What began as a curiosity became a massive undertaking, self-funded through gigs and loans, to capture the complexity and enormity of female pleasure. A fraction of survey responses quoted in the film reveal the excitement with which other women, even those not identified with the movement, greeted the project. The candid answers, from lonely to ecstatic, were revelatory then, and still remarkable now.
Going through Hite’s archive of surveys and personal effects, now housed at Harvard’s Schlesinger Library, “felt like terra incognita, like this thing that hadn’t been explored yet”, said Newnham. The more she and her team read, the more they shed “the calcified media perception of her that one had been left with by the time she left this country”. That she was distant and cold, without a sense of humor, obsessed with her appearance. Surveying the records of Hite’s nascent political consciousness, bittersweet observations and exhortations to hold on to herself in the maelstrom of fame “felt like the flat 2D caricature of her coming into 3D relief”, said Newnham. “It felt like getting to know a friend.”
According to friends, several of whom appear in the film, Hite was reluctant to talk about her past, and the film echoes that reticence. Only in the second half does Newnham peel back the layer to Hite’s life before New York: she was born to a teenage mother and soldier father, both of whom left in her early childhood; she was raised by her grandparents in the midwest, recalled briefly through a few photos. Hite remembered, in a later journal entry, discovering her own capacity for sexual pleasure. Newnham deliberately obscures more biographical detail, particularly of Hite’s early life. “We so badly did not want to make this a film that was about psychoanalyzing her, and thereby taking away from the import of the work itself,” she explained. We meet Hite at her desk, piled with work and her various tchotchkes; the focus is on “how she created her workspaces, how she endeavored to give herself the time to actually do the thinking and working and researching that she did”.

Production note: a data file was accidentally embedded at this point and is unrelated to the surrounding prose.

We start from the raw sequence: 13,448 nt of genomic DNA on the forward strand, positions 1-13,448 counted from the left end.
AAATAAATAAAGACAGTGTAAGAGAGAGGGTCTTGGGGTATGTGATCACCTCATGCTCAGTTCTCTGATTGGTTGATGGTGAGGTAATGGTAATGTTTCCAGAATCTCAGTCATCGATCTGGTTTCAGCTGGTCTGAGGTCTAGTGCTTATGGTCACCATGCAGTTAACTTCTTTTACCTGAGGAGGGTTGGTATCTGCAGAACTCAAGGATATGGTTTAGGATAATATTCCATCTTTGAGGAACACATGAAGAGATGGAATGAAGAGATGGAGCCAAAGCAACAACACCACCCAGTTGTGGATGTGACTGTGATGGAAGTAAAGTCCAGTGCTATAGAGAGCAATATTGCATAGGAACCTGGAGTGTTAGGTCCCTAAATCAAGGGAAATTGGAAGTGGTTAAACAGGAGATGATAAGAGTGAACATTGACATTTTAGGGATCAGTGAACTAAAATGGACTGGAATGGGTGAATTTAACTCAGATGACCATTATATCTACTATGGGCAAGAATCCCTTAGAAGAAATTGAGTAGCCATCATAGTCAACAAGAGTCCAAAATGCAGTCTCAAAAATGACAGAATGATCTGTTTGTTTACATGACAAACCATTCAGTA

That researching – which, as her friends attest, consumed Hite’s time, attention and money – nevertheless attracted harsh criticism from mainstream media. The film’s collage of clips from Hite’s final public-facing years are difficult to sit through. In one interview, a panel of men dismiss her work outright, because it “doesn’t describe anyone I know”. In another, Maury Povich ambushes her with the driver of a limousine who claims she hit him; her anger and frustration, he implies, invalidates her work.
Newnham acknowledges some critiques of her methodology, which used non-compulsory anonymous responses so that, as Hite said, women would be comfortable to say only what they wanted to say. “There’s things about her methodology that could fairly be questioned against this accepted social science methodology,” said Newnham. But the tone of the criticism was “often really disturbing and upsetting … really, she was somebody who did something, who got at the truth in a different way”.
Which makes the belated recognition of Hite’s legacy all the more bittersweet. Her disappearance represents what Newnham called a “cycle of feminist progress and then backlash against that, and then the forgetting of something, and then having to reinvent the wheel all over again – it happens and we’re not really aware of it”. Her remembrance offers an opportunity to confront it. It wasn’t Shere Hite alone who celebrated female pleasure and masturbation, “but she played such an instrumental role in it”, said Newnham. “And I think that’s inspiring, to think that a change like that can happen. I hope that if we can see this cycle for what it is and how it plays out, that we can have more ammunition to try to break it.”